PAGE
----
Targeting Life Sciences Employers Based on Their Needs

A successful targeted job search is not a scattershot approach like my spammer’s. It is narrowly focused on a finite list of employers that you’ve generated and qualified.

The other day, I received an email that began: “Dear Sir/Ma’am, Is your new product out? If yes, then read on.” That email is the opposite of target marketing. The sender had not researched my name or even my gender. The sender had no idea if I even sell any products (I don’t). The sender probably blasted out the same email to thousands, maybe even millions, in hopes that a few strands of spaghetti might stick to the wall.

A successful targeted job search is not a scattershot approach like my spammer’s. It is narrowly focused on a finite list of employers that you’ve generated and qualified. See our article Benefits of a Targeted Job Search and How to Get Started for more about constructing your list. Now, it’s time to approach employers and probe their needs (so you can convince them you are the person to address those needs). You will be well prepared with information to sell yourself to employers before going on job interviews.

Sleuthing Out Names

To approach employers, you need the names of hiring managers. To be truly effective in your targeted search, you can’t approach employers by titles; instead, target specifically named individuals on your employer list. It’s not easy to identify the names of hiring managers. They are rarely revealed in job postings because employers are typically inundated with hundreds – even thousands – of resumes for a single opening. Hiring managers don’t want to also be bombarded with time-consuming phone calls from job-seekers. Still, most – not all – hiring managers respond well to contacts from qualified, resourceful job-seekers who show their enthusiasm for joining the manager’s organization.

How does the job-seeker find out who the hiring manager is? It’s challenging but sometimes just takes some plucky and persistent detective work. You can try simply calling the company and asking for the name of the hiring manager you want to target. Ask members of your network who work in that organization for names. You may be able to find the name on the company web site or through social media.

Probing and Analyzing Employer Needs

To make the strongest case for why an employer should hire you, learn as much as possible about the employer’s needs so you can present yourself as the candidate who can meet those needs. One of the best ways to discover needs before you ever go on a job interview is through informational interviewing.

Every need discovered is an opportunity. During your informational interviewing, be alert to company weaknesses, problems you could solve, gaps you could fill, situations you could improve. In seeking members of their workforce, after all, employers look for those who can fulfill their needs. Informational interviewing is a priceless technique because you not only describe yourself as the perfect person to meet the need, but you make yourself a shining star in the employer’s eyes for showing concern for the firm’s well-being. You put yourself on the team. Learn more about informational interviews.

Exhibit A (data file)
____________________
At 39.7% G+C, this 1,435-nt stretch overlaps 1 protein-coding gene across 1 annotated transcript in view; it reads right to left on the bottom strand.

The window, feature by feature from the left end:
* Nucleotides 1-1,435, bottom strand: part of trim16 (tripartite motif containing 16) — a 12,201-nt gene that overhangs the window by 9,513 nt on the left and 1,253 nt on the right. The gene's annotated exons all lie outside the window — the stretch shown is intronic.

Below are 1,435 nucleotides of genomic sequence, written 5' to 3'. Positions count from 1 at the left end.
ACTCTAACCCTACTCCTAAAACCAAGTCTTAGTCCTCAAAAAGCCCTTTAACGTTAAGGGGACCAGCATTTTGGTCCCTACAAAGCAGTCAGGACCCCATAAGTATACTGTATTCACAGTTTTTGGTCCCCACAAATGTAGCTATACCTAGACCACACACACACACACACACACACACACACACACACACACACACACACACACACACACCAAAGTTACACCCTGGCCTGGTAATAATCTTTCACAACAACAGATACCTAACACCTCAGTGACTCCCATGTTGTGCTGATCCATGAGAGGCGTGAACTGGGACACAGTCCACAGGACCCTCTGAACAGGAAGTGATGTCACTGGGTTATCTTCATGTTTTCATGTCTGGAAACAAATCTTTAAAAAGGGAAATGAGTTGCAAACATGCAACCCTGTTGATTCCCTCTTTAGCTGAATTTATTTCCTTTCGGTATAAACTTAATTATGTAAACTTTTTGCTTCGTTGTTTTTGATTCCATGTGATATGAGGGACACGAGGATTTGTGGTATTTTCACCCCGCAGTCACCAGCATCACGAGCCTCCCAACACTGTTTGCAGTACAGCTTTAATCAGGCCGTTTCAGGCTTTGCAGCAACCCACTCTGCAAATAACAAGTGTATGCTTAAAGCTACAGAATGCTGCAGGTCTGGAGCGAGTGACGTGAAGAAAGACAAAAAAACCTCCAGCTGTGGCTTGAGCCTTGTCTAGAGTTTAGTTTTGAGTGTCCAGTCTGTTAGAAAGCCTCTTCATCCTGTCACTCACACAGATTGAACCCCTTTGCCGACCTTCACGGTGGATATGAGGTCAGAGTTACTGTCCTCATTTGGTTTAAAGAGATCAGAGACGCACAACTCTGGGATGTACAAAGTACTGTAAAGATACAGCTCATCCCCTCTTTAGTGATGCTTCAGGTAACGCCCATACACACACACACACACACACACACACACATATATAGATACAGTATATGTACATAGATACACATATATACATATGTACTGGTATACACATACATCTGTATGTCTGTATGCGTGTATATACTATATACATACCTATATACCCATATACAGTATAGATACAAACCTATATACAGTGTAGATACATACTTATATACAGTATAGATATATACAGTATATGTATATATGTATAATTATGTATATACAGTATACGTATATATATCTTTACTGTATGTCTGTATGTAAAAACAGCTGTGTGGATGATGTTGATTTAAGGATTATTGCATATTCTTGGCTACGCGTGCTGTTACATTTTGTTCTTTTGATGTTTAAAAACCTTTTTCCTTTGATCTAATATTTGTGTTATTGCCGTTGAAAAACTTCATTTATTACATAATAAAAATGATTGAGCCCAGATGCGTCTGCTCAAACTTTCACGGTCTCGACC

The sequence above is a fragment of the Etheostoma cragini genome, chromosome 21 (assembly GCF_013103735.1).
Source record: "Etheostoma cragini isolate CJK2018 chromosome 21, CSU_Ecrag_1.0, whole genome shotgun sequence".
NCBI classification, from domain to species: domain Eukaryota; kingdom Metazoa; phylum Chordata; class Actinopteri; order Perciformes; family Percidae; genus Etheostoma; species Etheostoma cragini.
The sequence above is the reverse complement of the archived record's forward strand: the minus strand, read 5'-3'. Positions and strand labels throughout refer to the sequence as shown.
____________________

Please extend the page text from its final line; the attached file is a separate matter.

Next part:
You can then use your new-found knowledge of the employer’s needs to pave the way to an actual job interview. Here is a cover letter sample that shows how to use the needs-fulfillment approach of conducting employer research using informational interviews:

Sample Informational Interviewing Needs-Fulfillment Letter

Dear Mr. Zwanger: I enjoyed chatting with you last week during our informational interview. I recall our discussion about the difficulties you’ve been having in meeting your production schedules. I’ve given considerable thought to your dilemma and have come up with some ideas. I wondered if we might be able to get together again so I can share my thoughts with you.

As you know, I am foreman at Supplee and Co. I’ve developed a highly effective scheduling system; we have not missed a deadline in seven years. I’d really like to bring the scheduling success I’ve developed there to Eastwood.

I’ll give you a call next week to see if we can arrange a time to continue our conversation.


Sid Ross

Informational interviews are the best way to learn about employer needs, but they’re not the only way. Here are others:

  • Typically, in a targeted search, you are not responding to job postings, but you can still scrutinize the organization’s job postings for clues to employer needs.
  • Get a handle on the competitive nature of the industry (or industries) that your list of companies operate within. You might be able to spot trends that are either opportunities or threats for your prospective employers.
  • Scan news items online and in print about the companies on your list, especially the larger organizations.
  • Ask members of your network, especially organizational insiders who work for your target employers, what problems, challenges, and needs they observe. Ask them what kinds of positions the employer could fill or create to address its challenges.

The proven strategy of target marketing enables the marketer – in this case, the job-seeker – to reach the employers whose needs are most likely to be filled by the entity being marketed. Yes, target marketing requires a big investment in front-end research. But that investment pays off when the job-seeker is productively going on interviews instead of sitting on his or her posterior by the computer waiting for hiring managers to call and uploading resumes to employers who might be interested.